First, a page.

What could possibly be more Irish than an Irish potato stout? And what could possibly be more appropriate than having our resident Irish-named Toronto Booze Hound review said stout for St. Patrick’s Day? Raise your hand if you’ve never heard of an Irish potato stout. Yeah, I was a wee little bit in the dark too.
Black Creek Historic Brewery has 2 incarnations. You can visit their brick and mortar traditional brewery at the Black Creek Pioneer Village in the north western tip of the city. Here you’ll experience a pretty nifty guided tour led by passionate people dressed in period clothing. Their beer blog is diligently maintained by my former housemate Katie, although somehow we managed to never enjoy a beer together in our 2 years of existence. The LCBO offerings are brewed off-site, and range from some really wonderful seasonal offerings to some foul experiments (dandelion beer – I’m looking at you). Trafalgar Ales & Meads contract brews their LCBO offerings.
An Irish Potato Stout makes reference of course to the Great Potato Famine of 1845-1851, when millions of Irish peasants fled the Emerald Isle during the potato blight. Approximately 38,000 settled in the budding town of York, and another 34,000 settled in my hometown of Montréal. I’m a direct descendent of this mass wave of immigration, so I fought the two Scottsmen from this blog to review this beer. And of course, I won – but Kirk shared his notes with me. Happy St. Patrick’s Day, dear reader! Please enjoy responsibly today and leave the heavy binge drinking to the amateurs.
A 500 ml bottle will set you back $4.45 at the LCBO and checks in at 5% ABV. We shared a bottle split between a Black Creek Brewery mason jar mug and a pewter stein. Steins are a lot closer to the sampling vessels of old, so we thought it would work.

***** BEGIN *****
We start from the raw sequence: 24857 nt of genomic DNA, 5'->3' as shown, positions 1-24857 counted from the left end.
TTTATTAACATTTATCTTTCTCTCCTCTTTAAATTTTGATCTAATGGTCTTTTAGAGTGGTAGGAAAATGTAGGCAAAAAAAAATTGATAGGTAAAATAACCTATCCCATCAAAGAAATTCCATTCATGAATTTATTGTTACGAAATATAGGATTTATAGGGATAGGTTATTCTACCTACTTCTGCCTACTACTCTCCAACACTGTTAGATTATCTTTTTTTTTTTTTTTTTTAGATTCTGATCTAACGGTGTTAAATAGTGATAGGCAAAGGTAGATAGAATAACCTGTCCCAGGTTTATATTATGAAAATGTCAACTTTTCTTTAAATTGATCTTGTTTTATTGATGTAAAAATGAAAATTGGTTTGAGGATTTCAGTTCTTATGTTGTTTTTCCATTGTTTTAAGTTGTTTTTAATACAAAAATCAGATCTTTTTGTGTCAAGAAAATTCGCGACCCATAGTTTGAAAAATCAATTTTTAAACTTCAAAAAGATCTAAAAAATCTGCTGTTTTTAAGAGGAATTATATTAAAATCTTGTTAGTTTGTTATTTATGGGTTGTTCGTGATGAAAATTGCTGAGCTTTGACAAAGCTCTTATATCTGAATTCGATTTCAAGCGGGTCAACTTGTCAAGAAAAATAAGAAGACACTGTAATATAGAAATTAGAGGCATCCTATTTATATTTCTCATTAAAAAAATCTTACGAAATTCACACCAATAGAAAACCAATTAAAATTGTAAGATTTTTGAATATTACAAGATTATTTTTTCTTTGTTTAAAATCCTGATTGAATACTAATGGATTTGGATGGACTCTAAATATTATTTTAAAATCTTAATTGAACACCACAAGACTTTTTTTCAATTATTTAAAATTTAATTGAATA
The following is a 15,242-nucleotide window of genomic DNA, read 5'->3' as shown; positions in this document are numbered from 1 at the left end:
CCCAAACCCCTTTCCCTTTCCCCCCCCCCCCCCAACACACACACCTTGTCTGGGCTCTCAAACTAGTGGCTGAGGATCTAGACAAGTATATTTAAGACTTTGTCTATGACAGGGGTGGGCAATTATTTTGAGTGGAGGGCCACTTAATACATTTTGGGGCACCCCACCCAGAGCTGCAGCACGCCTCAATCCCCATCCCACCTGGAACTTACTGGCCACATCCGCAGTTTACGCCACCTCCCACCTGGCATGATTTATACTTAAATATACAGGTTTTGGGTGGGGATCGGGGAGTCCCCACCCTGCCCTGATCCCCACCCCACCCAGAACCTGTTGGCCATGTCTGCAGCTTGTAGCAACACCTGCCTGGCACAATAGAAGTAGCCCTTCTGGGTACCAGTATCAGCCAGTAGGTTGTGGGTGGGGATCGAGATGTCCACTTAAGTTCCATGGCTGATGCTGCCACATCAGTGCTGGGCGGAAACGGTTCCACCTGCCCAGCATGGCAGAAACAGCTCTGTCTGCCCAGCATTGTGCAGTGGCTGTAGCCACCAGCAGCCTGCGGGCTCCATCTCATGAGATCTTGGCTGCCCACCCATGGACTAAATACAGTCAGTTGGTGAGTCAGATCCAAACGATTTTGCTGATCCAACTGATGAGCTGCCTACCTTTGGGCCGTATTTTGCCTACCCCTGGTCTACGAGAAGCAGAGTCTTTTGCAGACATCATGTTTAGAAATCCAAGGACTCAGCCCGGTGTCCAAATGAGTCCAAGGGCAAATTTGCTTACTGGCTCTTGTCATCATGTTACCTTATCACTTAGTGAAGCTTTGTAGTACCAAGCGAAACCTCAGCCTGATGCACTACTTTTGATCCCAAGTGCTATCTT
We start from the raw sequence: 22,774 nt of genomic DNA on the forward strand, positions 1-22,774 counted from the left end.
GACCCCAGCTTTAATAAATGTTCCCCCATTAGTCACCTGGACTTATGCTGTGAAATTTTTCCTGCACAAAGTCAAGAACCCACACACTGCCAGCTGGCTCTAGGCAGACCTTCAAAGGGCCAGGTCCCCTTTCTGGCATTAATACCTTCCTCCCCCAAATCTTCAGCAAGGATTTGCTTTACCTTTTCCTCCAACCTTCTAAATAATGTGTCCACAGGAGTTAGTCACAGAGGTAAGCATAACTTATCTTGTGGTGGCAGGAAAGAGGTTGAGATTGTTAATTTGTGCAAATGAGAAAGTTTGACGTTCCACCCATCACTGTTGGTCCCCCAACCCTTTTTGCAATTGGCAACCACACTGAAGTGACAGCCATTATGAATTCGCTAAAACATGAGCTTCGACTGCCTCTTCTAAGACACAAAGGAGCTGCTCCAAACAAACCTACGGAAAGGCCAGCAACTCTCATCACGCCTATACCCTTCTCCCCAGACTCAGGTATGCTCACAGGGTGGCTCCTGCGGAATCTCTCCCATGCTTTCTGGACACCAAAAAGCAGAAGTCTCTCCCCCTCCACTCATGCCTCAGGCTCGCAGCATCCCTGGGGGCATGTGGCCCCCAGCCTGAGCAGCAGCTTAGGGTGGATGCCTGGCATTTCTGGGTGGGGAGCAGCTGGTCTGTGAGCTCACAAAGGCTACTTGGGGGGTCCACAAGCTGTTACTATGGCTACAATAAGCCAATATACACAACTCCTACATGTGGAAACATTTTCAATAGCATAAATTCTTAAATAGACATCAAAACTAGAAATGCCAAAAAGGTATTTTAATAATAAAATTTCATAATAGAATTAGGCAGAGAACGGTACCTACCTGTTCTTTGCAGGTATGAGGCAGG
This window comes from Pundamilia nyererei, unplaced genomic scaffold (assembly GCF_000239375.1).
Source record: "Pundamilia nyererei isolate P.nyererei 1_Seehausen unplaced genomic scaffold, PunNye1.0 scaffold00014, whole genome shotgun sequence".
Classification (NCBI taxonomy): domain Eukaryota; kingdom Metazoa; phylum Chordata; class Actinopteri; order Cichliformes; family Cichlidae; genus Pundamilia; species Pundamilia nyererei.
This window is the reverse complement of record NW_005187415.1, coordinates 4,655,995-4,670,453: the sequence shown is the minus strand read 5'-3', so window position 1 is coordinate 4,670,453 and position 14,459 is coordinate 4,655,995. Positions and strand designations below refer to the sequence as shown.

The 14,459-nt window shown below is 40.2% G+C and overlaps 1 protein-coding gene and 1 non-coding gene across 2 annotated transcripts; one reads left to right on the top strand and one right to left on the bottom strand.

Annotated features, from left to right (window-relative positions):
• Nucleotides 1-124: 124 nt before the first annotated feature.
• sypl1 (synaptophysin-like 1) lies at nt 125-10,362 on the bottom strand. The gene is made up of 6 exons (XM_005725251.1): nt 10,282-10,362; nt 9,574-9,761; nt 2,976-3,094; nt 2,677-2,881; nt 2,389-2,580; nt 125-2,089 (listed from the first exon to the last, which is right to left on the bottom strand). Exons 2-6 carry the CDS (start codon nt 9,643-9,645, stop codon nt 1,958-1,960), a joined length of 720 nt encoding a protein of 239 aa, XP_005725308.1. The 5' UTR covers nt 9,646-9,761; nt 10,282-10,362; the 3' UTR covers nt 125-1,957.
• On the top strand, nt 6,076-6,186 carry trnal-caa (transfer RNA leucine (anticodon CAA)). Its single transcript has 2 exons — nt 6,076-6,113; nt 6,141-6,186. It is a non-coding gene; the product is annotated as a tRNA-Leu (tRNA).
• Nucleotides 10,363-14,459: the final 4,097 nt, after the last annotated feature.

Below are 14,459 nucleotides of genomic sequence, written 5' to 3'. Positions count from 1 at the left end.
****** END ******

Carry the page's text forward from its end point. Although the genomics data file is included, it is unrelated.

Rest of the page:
Appearance: Filtered appearance with a thin head that faded very fast in the glass, but lasted a long time in the pewter mug. Heavily carbonated in our bottle. Kirk’s bottle had minimal carbonation and a creamy head. Red highlights.
Smell: Toasted malt aroma with a hint of raw potato? Mild chocolate and coffee aromas. Kirk found lightly toasted notes and a hint of smokiness.
Taste: Light mouth feel on the first few sips, but a nasty starchiness from the potato. Light coffee notes – we’re talking Tim Horton’s flavours. Kirk got toasty notes and a smoky flavour, but no mention of the potato.
Aftertaste: Both of us got a smooth coffee finish and a dry earthiness, although I got some potato skin flavours that really didn’t work for me.
Overall: Bought it cause it was a gimmick of an idea. It is smoother and lighter than a lot of the bolder old world flavours Black Creek. Kirk seems to be a fan. I’m not really a fan, but I’m usually willing to give their seasonal attempts a try. I loved the Rifleman’s Ration a few years ago.
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